According to documents filed with the Court and statements made in court, GALIETTI, a former lead salesman at Automated Waste Disposal (AWD) and affiliated companies based in Danbury, conspired with other carting companies to perpetuate the "property rights system." Carters engaged in the property rights system would not service or compete for other carters' customers. The property rights system essentially destroys free enterprise, allowing the participating carters to artificially inflate their prices and leaving waste removal customers with no other options. In this scheme, which was directed at commercial and municipal customers, participating carters agreed to quote inflated prices to customers controlled by other carters. GALIETTI and others participated in the affairs of the enterprise by agreeing to respect the unwritten rules of the property rights system. At times, GALIETTI helped to enforce this system through extortion and threats.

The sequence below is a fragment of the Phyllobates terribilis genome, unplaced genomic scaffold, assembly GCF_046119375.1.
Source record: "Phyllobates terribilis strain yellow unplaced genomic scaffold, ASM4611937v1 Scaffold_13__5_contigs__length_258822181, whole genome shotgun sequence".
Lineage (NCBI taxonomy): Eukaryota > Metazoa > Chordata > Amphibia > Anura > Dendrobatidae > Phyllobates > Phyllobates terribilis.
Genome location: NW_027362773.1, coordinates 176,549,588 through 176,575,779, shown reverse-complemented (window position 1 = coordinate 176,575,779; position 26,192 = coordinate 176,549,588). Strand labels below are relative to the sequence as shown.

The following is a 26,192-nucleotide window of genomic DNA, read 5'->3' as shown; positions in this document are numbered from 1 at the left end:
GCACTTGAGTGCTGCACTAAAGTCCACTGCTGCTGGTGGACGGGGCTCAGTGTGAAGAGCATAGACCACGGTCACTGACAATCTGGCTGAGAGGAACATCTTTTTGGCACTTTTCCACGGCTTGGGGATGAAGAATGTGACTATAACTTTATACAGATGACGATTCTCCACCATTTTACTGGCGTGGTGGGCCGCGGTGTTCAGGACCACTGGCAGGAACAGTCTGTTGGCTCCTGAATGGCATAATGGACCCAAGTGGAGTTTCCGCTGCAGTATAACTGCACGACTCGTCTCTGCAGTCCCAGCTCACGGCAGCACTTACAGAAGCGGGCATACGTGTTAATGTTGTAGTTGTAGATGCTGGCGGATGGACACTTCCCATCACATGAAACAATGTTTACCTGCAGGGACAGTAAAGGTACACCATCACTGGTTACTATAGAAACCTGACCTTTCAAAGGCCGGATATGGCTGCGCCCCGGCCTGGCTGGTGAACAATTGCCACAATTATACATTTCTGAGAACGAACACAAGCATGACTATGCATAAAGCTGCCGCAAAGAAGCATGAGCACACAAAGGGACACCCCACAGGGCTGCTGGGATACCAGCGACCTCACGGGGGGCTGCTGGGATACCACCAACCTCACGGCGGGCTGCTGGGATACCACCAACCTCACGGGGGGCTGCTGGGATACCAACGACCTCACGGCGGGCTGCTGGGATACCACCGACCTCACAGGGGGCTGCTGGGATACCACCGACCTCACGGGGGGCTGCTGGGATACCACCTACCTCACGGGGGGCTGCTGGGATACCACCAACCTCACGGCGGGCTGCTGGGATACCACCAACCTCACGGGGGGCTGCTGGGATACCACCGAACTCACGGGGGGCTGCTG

In pleading guilty, GALIETTI admitted that from approximately June 2004 to August 2005, he agreed with others to improperly control the trash hauling industry in Connecticut by having participating carters respect a fellow carter's claim to a customer, either by not competing for that customer or, when solicited by the customer, declining to pursue the opportunity or collusively bidding at a prearranged price designated to lose the contract.

GALIETTI also admitted that he asked his cousin, who was Connecticut State Police Trooper, to run license plate information through a law enforcement database in order to determine whether GALIETTI and his associates were under investigation. GALIETTI also admitted that he asked a former agent with the Drug Enforcement Administration to ascertain whether GALIETTI was under investigation.